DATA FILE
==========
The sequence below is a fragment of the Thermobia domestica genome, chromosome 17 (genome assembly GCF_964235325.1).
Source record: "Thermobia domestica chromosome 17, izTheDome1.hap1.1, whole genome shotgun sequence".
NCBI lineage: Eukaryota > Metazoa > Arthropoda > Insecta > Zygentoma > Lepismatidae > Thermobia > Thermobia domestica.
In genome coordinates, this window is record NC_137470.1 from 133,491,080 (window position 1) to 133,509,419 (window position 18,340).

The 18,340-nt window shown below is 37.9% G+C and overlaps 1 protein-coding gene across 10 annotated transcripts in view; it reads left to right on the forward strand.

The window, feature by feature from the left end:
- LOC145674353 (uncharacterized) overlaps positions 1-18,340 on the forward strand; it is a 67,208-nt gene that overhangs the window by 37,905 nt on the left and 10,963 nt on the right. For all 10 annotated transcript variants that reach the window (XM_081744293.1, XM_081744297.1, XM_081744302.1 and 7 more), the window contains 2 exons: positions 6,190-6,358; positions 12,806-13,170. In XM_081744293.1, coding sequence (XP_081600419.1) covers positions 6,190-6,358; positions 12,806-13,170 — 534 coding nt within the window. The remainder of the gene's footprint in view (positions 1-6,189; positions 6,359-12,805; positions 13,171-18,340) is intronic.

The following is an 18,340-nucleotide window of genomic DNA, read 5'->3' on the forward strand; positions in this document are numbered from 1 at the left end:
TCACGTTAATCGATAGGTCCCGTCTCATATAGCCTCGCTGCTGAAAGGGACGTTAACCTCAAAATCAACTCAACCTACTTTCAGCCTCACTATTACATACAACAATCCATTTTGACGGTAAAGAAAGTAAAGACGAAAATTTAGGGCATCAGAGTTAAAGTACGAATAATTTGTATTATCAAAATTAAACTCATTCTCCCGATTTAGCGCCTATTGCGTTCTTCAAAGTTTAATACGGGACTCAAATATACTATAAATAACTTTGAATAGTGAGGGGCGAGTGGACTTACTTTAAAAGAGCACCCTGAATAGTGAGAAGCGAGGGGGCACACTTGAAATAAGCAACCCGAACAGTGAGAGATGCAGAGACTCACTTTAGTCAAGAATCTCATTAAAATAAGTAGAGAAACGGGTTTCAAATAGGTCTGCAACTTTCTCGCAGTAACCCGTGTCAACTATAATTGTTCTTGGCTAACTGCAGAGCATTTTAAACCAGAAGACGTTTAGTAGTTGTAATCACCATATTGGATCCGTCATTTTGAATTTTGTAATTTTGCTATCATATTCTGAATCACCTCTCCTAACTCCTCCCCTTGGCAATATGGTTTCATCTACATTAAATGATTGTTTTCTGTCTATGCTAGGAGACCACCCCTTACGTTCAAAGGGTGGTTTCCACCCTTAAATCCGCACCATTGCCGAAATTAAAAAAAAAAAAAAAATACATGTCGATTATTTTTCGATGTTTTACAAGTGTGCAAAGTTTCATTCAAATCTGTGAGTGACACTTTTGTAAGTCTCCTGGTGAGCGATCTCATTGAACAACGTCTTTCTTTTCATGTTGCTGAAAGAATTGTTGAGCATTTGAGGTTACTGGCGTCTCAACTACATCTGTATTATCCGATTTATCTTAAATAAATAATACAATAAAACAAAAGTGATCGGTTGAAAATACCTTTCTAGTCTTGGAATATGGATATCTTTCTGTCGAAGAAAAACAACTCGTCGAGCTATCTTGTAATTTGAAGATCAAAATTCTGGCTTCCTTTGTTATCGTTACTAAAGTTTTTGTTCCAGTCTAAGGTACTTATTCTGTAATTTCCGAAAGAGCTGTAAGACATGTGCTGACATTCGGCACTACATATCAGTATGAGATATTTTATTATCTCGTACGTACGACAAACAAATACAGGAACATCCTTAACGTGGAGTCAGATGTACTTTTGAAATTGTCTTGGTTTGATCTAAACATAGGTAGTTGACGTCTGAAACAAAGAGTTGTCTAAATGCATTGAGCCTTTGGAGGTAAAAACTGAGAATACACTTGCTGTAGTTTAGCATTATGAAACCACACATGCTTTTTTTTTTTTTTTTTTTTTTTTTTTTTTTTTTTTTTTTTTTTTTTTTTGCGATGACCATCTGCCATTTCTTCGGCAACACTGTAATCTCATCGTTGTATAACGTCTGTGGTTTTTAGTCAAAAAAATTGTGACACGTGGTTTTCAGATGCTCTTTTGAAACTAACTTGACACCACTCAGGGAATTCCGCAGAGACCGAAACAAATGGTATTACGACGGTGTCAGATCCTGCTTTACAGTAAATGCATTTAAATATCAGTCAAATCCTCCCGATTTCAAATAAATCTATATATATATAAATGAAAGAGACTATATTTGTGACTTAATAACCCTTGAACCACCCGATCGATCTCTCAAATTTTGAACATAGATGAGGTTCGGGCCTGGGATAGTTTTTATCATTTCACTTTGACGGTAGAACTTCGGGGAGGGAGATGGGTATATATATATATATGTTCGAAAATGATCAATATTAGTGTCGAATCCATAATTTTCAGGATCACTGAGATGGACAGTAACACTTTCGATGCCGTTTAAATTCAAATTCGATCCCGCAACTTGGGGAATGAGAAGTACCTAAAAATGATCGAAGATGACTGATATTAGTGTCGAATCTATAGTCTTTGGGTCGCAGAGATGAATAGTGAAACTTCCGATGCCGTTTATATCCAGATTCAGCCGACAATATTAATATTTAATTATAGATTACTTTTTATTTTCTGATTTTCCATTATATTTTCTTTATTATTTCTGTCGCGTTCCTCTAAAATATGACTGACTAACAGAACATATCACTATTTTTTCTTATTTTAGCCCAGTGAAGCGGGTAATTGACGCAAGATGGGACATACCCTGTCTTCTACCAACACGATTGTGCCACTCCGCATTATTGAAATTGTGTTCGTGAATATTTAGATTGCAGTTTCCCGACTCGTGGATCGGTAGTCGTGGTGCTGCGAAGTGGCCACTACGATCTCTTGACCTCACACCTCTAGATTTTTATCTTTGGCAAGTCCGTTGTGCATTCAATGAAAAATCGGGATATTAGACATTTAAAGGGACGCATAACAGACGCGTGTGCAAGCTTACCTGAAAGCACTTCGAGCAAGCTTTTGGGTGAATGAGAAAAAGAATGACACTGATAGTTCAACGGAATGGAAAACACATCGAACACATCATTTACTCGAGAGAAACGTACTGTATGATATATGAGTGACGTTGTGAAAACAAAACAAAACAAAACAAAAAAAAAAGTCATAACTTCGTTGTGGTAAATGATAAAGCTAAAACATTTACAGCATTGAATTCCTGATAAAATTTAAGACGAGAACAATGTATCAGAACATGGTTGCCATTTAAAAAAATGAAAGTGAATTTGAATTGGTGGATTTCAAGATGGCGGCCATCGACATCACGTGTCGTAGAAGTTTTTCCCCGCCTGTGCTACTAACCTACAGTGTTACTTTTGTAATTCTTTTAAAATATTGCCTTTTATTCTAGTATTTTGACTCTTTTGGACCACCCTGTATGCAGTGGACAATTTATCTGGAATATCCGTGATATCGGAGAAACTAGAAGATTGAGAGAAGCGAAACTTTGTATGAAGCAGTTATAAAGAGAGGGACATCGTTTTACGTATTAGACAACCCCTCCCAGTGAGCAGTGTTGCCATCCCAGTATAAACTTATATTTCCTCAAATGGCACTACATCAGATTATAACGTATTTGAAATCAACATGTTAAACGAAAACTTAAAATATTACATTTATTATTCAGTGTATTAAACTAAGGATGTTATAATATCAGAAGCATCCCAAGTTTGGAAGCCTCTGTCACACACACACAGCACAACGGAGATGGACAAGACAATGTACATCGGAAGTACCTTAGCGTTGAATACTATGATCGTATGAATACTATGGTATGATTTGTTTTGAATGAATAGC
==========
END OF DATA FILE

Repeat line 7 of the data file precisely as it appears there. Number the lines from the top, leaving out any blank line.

- LOC145674353 (uncharacterized) overlaps positions 1-18,340 on the forward strand; it is a 67,208-nt gene that overhangs the window by 37,905 nt on the left and 10,963 nt on the right. For all 10 annotated transcript variants that reach the window (XM_081744293.1, XM_081744297.1, XM_081744302.1 and 7 more), the window contains 2 exons: positions 6,190-6,358; positions 12,806-13,170. In XM_081744293.1, coding sequence (XP_081600419.1) covers positions 6,190-6,358; positions 12,806-13,170 — 534 coding nt within the window. The remainder of the gene's footprint in view (positions 1-6,189; positions 6,359-12,805; positions 13,171-18,340) is intronic.